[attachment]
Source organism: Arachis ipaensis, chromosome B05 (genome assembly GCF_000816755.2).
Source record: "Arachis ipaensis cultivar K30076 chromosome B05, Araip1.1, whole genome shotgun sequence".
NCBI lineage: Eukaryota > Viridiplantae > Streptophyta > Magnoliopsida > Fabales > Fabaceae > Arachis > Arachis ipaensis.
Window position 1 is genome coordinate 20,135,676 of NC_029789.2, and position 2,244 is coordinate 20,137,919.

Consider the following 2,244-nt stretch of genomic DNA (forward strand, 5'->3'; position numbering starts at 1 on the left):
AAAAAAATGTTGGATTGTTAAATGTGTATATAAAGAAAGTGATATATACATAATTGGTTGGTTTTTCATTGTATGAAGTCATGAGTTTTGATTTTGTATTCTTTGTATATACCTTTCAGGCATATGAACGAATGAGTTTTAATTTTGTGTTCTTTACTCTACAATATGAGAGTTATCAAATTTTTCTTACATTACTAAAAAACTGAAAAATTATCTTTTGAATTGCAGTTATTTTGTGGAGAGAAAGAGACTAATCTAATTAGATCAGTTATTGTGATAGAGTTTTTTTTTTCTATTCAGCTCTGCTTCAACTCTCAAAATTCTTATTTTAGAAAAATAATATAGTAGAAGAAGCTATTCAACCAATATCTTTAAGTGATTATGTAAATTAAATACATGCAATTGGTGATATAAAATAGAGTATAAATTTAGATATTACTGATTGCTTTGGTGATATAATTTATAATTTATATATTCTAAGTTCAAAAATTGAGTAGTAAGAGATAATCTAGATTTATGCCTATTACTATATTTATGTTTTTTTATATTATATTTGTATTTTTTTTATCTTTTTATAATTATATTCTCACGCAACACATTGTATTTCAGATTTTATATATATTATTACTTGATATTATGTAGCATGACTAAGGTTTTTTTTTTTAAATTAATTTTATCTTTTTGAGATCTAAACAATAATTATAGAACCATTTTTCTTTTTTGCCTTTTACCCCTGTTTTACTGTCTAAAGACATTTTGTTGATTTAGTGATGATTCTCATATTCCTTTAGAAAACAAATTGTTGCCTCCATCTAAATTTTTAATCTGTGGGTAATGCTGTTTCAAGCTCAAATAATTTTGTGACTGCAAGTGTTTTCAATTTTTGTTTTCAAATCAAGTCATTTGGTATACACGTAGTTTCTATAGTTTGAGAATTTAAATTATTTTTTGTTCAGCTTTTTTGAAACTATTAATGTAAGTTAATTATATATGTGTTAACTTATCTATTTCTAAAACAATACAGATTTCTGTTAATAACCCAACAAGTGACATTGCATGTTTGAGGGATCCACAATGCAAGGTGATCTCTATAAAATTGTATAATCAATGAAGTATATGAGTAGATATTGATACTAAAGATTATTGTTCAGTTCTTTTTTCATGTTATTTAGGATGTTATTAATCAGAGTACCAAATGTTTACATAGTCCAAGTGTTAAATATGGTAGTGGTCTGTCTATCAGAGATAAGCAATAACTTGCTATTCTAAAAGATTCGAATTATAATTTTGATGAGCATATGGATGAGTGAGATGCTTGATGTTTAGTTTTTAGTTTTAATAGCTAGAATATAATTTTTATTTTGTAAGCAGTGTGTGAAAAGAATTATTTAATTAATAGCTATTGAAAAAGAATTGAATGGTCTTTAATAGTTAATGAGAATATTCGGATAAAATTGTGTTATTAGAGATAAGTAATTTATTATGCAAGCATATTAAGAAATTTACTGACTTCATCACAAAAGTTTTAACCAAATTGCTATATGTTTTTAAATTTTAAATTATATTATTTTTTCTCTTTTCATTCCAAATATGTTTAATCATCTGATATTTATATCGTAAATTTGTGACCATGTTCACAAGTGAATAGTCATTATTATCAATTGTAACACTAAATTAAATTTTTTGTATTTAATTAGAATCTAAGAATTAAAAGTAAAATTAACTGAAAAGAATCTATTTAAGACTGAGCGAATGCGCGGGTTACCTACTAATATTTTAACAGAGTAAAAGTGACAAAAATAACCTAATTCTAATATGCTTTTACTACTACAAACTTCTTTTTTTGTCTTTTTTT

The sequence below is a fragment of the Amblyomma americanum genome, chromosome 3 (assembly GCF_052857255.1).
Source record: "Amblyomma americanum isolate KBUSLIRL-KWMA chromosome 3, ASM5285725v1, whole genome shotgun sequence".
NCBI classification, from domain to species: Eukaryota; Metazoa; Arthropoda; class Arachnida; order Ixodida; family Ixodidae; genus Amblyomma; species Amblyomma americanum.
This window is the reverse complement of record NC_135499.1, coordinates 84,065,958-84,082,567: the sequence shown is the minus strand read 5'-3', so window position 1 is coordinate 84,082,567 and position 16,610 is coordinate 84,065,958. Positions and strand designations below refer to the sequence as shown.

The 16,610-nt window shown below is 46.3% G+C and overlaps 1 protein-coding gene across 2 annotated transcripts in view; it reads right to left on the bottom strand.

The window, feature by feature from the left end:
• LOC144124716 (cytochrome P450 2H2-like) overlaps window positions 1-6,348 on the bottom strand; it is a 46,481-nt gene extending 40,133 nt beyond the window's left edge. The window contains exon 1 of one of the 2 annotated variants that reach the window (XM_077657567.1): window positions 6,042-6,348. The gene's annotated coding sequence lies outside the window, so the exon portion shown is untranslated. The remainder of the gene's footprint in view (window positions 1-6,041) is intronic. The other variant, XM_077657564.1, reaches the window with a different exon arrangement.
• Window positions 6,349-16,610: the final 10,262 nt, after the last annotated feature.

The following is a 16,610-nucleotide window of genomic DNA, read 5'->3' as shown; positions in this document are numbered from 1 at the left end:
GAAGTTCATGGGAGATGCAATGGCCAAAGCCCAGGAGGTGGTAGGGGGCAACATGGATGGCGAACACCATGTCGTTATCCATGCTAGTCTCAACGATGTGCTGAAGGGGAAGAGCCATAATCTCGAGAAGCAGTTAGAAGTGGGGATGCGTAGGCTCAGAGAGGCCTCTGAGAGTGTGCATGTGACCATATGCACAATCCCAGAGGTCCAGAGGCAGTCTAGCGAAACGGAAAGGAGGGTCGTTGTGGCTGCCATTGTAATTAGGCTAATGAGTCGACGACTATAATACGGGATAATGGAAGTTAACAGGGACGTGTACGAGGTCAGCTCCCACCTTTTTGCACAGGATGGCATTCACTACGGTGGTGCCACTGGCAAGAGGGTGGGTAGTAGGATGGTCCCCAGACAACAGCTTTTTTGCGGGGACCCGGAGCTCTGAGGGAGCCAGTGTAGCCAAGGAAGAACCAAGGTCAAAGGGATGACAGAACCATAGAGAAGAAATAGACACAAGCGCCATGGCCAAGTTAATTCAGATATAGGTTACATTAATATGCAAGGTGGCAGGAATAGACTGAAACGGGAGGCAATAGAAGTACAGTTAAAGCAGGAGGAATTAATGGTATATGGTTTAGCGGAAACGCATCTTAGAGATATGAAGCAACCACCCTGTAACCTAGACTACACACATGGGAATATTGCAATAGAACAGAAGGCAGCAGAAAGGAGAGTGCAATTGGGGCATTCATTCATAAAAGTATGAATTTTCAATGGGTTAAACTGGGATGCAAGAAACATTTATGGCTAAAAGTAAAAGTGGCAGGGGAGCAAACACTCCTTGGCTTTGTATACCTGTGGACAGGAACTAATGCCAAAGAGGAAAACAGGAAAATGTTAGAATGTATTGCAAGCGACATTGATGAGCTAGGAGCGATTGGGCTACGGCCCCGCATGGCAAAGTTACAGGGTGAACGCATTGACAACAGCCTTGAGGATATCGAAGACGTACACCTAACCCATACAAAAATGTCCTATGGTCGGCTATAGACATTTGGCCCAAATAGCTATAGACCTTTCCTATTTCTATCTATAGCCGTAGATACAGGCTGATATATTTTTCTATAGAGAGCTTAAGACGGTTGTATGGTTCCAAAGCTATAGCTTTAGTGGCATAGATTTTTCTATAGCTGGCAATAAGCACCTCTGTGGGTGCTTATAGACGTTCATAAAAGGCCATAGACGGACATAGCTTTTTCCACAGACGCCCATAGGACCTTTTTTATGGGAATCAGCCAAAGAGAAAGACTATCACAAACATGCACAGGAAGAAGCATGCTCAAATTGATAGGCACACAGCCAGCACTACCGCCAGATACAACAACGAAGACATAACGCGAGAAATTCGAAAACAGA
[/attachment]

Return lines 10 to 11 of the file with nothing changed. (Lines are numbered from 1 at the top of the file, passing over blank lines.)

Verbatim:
This window is the reverse complement of record NC_135499.1, coordinates 84,065,958-84,082,567: the sequence shown is the minus strand read 5'-3', so window position 1 is coordinate 84,082,567 and position 16,610 is coordinate 84,065,958. Positions and strand designations below refer to the sequence as shown.

The 16,610-nt window shown below is 46.3% G+C and overlaps 1 protein-coding gene across 2 annotated transcripts in view; it reads right to left on the bottom strand.